With Valentine’s Day having provided the first of this year’s potential trading peaks retailers will have been hoping that shoppers share their love with them too.
Although it is still a little early to judge whether shoppers did splash out to treat their loved ones, it’s certainly true retailers have been feeling a little neglected and in need of a good dose of TLC.
January sales figures, issued by the British Retail Consortium with its BRC-KPMG Retail Sales Monitor last week, suggested UK retail sales were down 0.3 per cent on a like-for-like basis compared to the same month last year when sales had risen 2.3 per cent.
Overall sales were up 2.1 per cent against an increase of twice that for the previous year. The figures meant it was the second worst performance for a January trading period – other than in January 2010 – since the survey began in 1995 – a stark warning of just how tight things currently are for consumers.
Food sales slowed sharply and consumers also cut back on clothing, footwear and homewares – despite the January sales – where performance in January was worse than in December. The BRC said the results showed customers were still worried about their spending and were budgeting hard.
However figures released by the Office of National Statistics this week showed that by its estimates sales volumes in January were actually up by 2 per cent – although it admitted this was driven primarily by non-store retailing. On its measurements the value of retail sales for January 2012 was up 4.4 per cent compared to January 2011.
January figures from Experian FootFall showed footfall down by nearly a third compared to December and down by 2.5 per cent compared with January last year.
There have also been continuing rumblings from the fallout of Christmas with a sale of Peacocks likely this week and even previously high flying brand Supergroup – owners of the Superdry and Cult stores – admitting sales had slowed thanks to heavy January discounting. The severe weather of the last week has also impacted this month’s trading and footfall figures and provided further worries for retailers with Experian FootFall claiming a 7.3% drop compared to the same week last year and a drop of 10% for the weekend which it attributed to the recent snow.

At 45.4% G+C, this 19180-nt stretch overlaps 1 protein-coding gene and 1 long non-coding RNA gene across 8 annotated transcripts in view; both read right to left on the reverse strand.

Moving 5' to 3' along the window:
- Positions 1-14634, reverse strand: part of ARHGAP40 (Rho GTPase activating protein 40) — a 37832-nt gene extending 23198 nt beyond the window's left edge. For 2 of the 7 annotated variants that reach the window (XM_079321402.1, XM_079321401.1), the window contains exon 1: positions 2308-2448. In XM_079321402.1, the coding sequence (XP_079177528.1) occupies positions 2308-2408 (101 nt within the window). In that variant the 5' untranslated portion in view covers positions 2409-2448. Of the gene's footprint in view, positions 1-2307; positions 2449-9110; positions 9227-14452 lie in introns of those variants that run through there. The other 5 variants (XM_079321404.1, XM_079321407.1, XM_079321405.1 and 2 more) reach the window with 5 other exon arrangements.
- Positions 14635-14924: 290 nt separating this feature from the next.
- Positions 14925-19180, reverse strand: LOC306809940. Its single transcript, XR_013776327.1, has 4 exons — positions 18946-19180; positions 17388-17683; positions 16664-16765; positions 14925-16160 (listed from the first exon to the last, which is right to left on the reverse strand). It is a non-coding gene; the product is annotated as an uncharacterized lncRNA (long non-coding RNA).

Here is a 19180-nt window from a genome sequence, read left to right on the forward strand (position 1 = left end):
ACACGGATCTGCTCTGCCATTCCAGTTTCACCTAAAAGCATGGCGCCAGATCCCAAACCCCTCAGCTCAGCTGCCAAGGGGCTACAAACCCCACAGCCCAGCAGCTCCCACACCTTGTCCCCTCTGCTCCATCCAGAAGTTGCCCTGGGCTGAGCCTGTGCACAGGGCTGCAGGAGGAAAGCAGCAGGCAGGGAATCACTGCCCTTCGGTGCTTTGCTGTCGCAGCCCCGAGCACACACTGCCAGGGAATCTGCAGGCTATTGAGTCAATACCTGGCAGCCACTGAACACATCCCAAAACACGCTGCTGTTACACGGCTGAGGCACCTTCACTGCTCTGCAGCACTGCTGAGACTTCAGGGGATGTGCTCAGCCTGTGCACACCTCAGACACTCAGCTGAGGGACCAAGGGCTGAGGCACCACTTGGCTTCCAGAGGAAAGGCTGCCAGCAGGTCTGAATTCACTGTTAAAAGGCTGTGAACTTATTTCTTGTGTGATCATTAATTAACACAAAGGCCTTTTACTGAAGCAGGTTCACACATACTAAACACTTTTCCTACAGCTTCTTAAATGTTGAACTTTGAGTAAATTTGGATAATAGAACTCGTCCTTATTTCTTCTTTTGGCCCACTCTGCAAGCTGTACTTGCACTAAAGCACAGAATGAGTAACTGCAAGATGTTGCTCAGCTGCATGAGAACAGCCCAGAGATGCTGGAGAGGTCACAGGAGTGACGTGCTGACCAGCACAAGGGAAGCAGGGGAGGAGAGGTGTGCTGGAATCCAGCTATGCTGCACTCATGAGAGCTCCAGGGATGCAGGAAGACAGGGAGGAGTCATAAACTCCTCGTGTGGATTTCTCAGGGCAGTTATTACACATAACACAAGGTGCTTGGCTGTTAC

But there have also been signs that the strain on consumer spending could ease from an inflationary point of view – although many still argue that costs are rising higher than wages. Figures from the Office of National Statistics release earlier this week have shown a sharp fall in the Consumer Price Index- down from 4.2 per cent in December to 3.6 per cent last month.
The figure – the lowest for over a year – is supported by the most recent figures from the British Retail Consortium’s own measure of inflation last week which showed that overall shop price inflation fell to 1.4 per cent in January – down from 1.7 per cent the previous month.
Thanks to numerous promotional activities from the supermarket giants food inflation also fell – down from 4.2 per cent in December to 3.7 per cent in January.
However the most significant figure was a fall for non food inflation to zero from 0.3 per cent in December.
Stephen Robertson, Director General of the British Retail Consortium, praised retailers for holding non-food prices despite facing higher external costs.
“Further falls in the official rate of inflation which are expected during the coming months should be a further boost to customers budgets and crucially should help to improve consumer confidence,” said Robertson.
And retailers are hoping that like Valentine’s Day further feel good factors will kick in later this year and persuade customers to spend – including the celebration of the Queen’s Jubilee during the second quarter and the Olympics during the third quarter.
For now though, consumers are exercising their purses hard – hoping to be in better financial shape later this year.